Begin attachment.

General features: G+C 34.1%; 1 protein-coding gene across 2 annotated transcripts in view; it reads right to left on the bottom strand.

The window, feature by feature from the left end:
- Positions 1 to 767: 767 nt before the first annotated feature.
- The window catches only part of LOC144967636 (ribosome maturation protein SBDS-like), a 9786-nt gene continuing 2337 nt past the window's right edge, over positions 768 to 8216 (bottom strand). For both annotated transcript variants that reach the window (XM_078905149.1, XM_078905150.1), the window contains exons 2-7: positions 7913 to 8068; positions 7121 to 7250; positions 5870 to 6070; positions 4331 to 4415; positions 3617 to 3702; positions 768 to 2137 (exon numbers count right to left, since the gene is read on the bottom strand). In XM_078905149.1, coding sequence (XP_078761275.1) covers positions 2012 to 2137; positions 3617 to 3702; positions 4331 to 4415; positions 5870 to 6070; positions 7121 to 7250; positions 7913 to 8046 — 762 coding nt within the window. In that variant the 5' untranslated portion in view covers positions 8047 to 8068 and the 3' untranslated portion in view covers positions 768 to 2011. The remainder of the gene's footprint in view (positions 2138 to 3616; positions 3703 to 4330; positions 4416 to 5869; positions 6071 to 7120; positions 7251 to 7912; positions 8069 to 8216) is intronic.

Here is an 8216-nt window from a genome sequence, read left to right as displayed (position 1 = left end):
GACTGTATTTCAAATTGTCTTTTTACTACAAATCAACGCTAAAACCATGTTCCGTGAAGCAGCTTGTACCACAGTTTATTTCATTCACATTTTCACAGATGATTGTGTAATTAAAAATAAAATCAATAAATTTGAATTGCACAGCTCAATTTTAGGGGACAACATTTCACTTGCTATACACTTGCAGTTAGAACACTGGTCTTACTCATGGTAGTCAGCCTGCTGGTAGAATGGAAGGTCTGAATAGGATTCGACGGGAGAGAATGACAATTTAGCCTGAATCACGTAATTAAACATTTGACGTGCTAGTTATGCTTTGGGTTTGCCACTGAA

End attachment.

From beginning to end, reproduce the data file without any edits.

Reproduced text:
General features: G+C 34.1%; 1 protein-coding gene across 2 annotated transcripts in view; it reads right to left on the bottom strand.

The window, feature by feature from the left end:
- Positions 1 to 767: 767 nt before the first annotated feature.
- The window catches only part of LOC144967636 (ribosome maturation protein SBDS-like), a 9786-nt gene continuing 2337 nt past the window's right edge, over positions 768 to 8216 (bottom strand). For both annotated transcript variants that reach the window (XM_078905149.1, XM_078905150.1), the window contains exons 2-7: positions 7913 to 8068; positions 7121 to 7250; positions 5870 to 6070; positions 4331 to 4415; positions 3617 to 3702; positions 768 to 2137 (exon numbers count right to left, since the gene is read on the bottom strand). In XM_078905149.1, coding sequence (XP_078761275.1) covers positions 2012 to 2137; positions 3617 to 3702; positions 4331 to 4415; positions 5870 to 6070; positions 7121 to 7250; positions 7913 to 8046 — 762 coding nt within the window. In that variant the 5' untranslated portion in view covers positions 8047 to 8068 and the 3' untranslated portion in view covers positions 768 to 2011. The remainder of the gene's footprint in view (positions 2138 to 3616; positions 3703 to 4330; positions 4416 to 5869; positions 6071 to 7120; positions 7251 to 7912; positions 8069 to 8216) is intronic.

Here is an 8216-nt window from a genome sequence, read left to right as displayed (position 1 = left end):
GACTGTATTTCAAATTGTCTTTTTACTACAAATCAACGCTAAAACCATGTTCCGTGAAGCAGCTTGTACCACAGTTTATTTCATTCACATTTTCACAGATGATTGTGTAATTAAAAATAAAATCAATAAATTTGAATTGCACAGCTCAATTTTAGGGGACAACATTTCACTTGCTATACACTTGCAGTTAGAACACTGGTCTTACTCATGGTAGTCAGCCTGCTGGTAGAATGGAAGGTCTGAATAGGATTCGACGGGAGAGAATGACAATTTAGCCTGAATCACGTAATTAAACATTTGACGTGCTAGTTATGCTTTGGGTTTGCCACTGAA